Or perhaps returned to the Lem source-novel?

>given it some meat on the bone
> for this century--he should have sold out on this one and made it more
> hollywoody--

But what would have been the point in that? Why not make another film
altogether rather than turn out Sphere 2 or Event Horizon: the Sequel?

dc

unread,
Dec 3, 2002, 7:20:55 PM12/3/02
to
dc" <dc...@ojai.net>
>
> If one has not seen Tarkovsky's version it is a good film that one would
> suggest lots of Kubrick influence. It is a visually good film, not as
> austere and bizarre as the original film, but more enjoyable, it is just
> very limited due to the story itself which could be boiled down to a 1/2
> hour Twilight Zone episode.

I haven't seen Soderberg's Solaris, and I'm no fan of Soderberg, but I
must protest on behalf of Lem's original novel, whose story could
certainly not be 'boiled down' into a 1/2 hour Twilight Zone ep.
Desire and the uncomfortable messages it communicates about us;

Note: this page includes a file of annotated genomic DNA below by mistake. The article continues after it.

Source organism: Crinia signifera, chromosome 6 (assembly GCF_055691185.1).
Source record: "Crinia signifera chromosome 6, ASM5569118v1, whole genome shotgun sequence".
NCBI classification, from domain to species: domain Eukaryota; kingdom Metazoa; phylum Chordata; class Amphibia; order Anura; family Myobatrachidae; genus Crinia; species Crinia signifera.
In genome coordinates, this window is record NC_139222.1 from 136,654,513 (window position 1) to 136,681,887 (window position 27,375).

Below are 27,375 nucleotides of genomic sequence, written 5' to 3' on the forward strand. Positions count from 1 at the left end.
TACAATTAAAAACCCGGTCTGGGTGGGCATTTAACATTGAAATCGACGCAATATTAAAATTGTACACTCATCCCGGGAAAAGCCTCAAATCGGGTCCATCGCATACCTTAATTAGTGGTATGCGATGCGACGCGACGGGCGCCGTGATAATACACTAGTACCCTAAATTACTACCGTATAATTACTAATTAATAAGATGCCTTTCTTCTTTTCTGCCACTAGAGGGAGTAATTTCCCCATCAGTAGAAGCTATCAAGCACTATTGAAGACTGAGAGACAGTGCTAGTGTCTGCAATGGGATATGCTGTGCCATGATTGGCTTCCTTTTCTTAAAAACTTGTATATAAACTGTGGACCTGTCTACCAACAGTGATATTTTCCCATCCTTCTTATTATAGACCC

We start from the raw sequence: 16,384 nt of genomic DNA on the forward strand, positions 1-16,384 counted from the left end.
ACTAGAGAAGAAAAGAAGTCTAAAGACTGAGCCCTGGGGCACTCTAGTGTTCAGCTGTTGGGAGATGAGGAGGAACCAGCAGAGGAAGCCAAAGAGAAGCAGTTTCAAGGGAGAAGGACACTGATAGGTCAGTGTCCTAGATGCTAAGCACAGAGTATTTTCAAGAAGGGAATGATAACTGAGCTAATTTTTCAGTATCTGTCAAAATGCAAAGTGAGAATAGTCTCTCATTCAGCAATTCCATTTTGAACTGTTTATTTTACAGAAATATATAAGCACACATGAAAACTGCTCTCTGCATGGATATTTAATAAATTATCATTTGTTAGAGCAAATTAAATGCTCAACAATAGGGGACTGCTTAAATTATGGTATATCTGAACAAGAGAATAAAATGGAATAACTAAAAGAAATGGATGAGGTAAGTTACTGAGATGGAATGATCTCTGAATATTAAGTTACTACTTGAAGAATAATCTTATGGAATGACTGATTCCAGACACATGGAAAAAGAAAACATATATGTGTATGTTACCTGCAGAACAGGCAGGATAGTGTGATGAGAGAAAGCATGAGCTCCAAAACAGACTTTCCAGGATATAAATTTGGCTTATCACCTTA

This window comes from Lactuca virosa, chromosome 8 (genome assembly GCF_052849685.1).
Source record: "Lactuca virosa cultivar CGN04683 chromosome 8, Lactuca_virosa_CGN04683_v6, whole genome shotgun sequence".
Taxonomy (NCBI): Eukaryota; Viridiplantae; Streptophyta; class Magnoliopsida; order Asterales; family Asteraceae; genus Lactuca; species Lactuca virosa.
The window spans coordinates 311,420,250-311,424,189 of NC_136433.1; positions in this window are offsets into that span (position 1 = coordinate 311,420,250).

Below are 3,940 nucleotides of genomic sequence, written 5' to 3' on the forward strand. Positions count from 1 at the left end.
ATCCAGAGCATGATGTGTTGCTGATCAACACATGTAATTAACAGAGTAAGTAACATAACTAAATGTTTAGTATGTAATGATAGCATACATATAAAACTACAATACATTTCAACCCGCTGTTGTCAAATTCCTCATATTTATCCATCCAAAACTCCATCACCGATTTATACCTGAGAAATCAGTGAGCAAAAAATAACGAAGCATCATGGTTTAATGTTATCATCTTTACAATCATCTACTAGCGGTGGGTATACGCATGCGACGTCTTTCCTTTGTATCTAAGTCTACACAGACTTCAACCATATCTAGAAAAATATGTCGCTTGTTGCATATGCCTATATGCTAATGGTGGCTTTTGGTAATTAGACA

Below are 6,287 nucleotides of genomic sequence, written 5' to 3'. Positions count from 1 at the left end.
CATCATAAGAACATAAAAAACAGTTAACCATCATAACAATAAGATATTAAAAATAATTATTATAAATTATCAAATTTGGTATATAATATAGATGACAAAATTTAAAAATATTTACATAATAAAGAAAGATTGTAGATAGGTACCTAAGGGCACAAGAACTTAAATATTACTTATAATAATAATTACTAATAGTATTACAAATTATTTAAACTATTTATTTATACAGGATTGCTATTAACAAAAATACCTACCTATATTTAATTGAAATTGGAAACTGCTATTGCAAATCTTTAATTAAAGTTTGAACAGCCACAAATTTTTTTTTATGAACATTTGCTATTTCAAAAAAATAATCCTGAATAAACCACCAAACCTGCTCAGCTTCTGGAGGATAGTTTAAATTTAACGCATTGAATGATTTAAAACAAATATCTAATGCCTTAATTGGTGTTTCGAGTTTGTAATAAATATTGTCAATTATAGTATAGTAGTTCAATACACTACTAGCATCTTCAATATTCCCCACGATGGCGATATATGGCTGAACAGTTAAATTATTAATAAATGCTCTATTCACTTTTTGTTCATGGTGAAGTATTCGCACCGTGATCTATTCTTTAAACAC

whether it is possible to communicate with the genuinely alien, and
what that would entail, and mean; the power of the unconscious versus
the attempt to rationalize; the enigmas of the cosmos. All of these
fall within the compass of Lem's remarkable novel. There is much in
the film that didn't make it into Tarkovsky's film, never mind
Soderberg's.<<<<<<<<<<<<<<<<<<<<<<<<<<<<<<<<<<<<<<<<<


I bought the book years ago and never got around to reading it. My comments
above are a bit sarcastic--maily because Solaris was ok but bascially a big
disappointment. I would rather it was a mindless scifi then what it
was......but of course i would prefer it to have been great. I expected too
much.

<snip>

> I think Soderberg should have rewritten it,

Or perhaps returned to the Lem source-novel?

>given it some meat on the bone
> for this century--he should have sold out on this one and made it more
> hollywoody--

But what would have been the point in that? Why not make another film
altogether rather than turn out Sphere 2 or Event Horizon: the
Sequel?<<<<<<<<

Thoe were pathetic movies. But here we had the potential of Cameron and
Soderberg coming up with a Big original sci fi film...and rediujng the
original film and not outdoing it in thei day and age is ridiculous.


dc


mark de rozario

unread,
Dec 4, 2002, 2:51:16 AM12/4/02
to
ma...@diskontent.net (mark de rozario) wrote in message news:<ca59a535.02120...@posting.google.com>...
> "dc" <dc...@ojai.net>
>There is much in